But isn't that kind of selfish?
Admittedly, at least in my own experience, I am met with this reaction less and less these days. But I still get it regularly enough. I guess you could say that it's selfish of me to not want to give up going out of town on a moment's notice, or to give up sleeping in on the weekends and having a long lazy morning. And I'm not sorry about that. I don't want kids because I don't want to begrudge them or resent them because I had to give those things up. Unfortunately, too many parents end up doing exactly that. The truly selfish ones are those that have kids because "That's what people do," or because "Kids are so cute and I love playing with them." Regarding the latter, if you want kids because they're fun and cute, get a job in a daycare center or a day camp. Regarding the former, having kids because it's another milestone in life that everyone goes through is probably the worst reason to have a child. You are bringing a human life into the world. This is not like taking a shitty job or moving into an apartment in sketchy neighborhood when you're in college. You can change those things, but you can't change the fact that you brought a human life into the world. If you have kids because you think it might make you feel better, or that you'll seem like more of an adult in the eyes of others, then you are the selfish one.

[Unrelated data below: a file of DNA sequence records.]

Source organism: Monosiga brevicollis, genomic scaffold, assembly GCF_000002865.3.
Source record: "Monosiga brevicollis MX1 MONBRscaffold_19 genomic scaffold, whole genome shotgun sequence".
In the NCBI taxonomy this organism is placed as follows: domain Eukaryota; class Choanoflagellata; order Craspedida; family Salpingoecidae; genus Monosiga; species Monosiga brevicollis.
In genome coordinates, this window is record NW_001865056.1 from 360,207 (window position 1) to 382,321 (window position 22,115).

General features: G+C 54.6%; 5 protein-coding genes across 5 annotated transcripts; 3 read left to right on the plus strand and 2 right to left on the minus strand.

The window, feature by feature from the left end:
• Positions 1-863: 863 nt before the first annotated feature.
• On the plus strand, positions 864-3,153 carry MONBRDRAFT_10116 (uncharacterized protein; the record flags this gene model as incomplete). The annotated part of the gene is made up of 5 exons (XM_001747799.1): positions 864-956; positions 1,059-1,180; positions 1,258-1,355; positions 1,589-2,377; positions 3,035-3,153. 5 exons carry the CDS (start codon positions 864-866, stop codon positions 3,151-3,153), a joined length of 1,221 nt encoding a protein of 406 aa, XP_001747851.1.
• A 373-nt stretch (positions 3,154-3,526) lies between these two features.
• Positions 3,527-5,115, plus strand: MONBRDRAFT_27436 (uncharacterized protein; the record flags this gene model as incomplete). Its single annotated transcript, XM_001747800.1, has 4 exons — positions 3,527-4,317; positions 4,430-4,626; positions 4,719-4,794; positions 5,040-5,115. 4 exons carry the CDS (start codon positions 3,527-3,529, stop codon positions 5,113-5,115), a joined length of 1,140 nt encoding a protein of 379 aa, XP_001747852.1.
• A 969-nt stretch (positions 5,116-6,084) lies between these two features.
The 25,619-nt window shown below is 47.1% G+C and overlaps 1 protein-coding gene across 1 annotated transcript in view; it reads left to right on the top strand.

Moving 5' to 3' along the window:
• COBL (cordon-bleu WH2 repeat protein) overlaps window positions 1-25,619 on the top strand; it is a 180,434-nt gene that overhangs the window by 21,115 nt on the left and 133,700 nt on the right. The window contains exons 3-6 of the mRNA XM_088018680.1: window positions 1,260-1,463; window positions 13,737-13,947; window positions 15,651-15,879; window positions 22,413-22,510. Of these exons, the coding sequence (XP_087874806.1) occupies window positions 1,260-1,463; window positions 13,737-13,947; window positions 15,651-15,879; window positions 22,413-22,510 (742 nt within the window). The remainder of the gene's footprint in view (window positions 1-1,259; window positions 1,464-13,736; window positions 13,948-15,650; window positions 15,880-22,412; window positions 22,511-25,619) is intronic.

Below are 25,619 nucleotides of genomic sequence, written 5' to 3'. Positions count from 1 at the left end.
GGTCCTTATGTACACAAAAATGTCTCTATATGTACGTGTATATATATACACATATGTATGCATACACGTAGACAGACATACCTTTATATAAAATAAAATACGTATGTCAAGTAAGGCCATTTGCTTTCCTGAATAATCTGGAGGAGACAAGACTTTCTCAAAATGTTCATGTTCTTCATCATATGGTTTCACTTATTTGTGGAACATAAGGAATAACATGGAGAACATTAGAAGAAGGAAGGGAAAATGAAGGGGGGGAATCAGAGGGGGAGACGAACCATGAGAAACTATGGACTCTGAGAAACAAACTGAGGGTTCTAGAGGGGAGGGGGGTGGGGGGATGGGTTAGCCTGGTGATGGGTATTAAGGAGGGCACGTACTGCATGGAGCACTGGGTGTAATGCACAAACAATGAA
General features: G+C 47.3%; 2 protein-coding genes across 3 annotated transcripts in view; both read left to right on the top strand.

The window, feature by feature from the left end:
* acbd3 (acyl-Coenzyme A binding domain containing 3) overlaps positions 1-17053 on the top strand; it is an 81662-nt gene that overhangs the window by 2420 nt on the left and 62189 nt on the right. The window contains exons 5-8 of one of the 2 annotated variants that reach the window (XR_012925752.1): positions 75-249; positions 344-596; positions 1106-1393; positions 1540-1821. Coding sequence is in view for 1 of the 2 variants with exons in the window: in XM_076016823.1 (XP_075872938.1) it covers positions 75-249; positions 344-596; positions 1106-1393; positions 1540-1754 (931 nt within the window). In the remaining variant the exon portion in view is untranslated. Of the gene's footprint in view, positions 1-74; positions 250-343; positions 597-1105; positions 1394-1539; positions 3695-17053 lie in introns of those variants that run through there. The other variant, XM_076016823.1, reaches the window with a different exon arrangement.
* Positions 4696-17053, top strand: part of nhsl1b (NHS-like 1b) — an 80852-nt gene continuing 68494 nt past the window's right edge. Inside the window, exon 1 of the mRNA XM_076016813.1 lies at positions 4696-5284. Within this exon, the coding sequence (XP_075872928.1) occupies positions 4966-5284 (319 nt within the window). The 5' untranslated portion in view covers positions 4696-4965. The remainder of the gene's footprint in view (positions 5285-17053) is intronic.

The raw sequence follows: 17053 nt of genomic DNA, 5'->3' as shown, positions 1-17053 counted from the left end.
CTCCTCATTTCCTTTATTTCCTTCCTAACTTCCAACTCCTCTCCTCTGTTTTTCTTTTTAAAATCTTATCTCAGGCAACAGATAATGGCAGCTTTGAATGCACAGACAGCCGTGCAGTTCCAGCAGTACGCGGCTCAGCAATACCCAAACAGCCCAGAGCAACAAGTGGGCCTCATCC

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In the end, the people hurt most by these types of responses are not people like myself and my partner, but parents and children. The responses I go into detail about above are part of a larger juggernaut of social pressure and obligation to reproduce. Many, but not all, parents became parents not because they truly wanted to. They became parents because it was expected of them. They never questioned their desire to have children. They never asked themselves "Is it me that wants to have children? Or is it other people?" So many people bring children into this world without considering what it truly means to create a human life. I'll give a pass to those that have children at very young ages. Often very young parents made a mistake, and they know it. What I cannot every respect is those who have kids because that just what you do at a certain age. Your child is not a new car. Your child is not a college education. Your child is a human being and you'd better be damn sure that you are ready and aware of what a monumental task this is. If you haven't done that but you still had kids, then you are a selfish prick who is potentially going to create and subsequently destroy a life.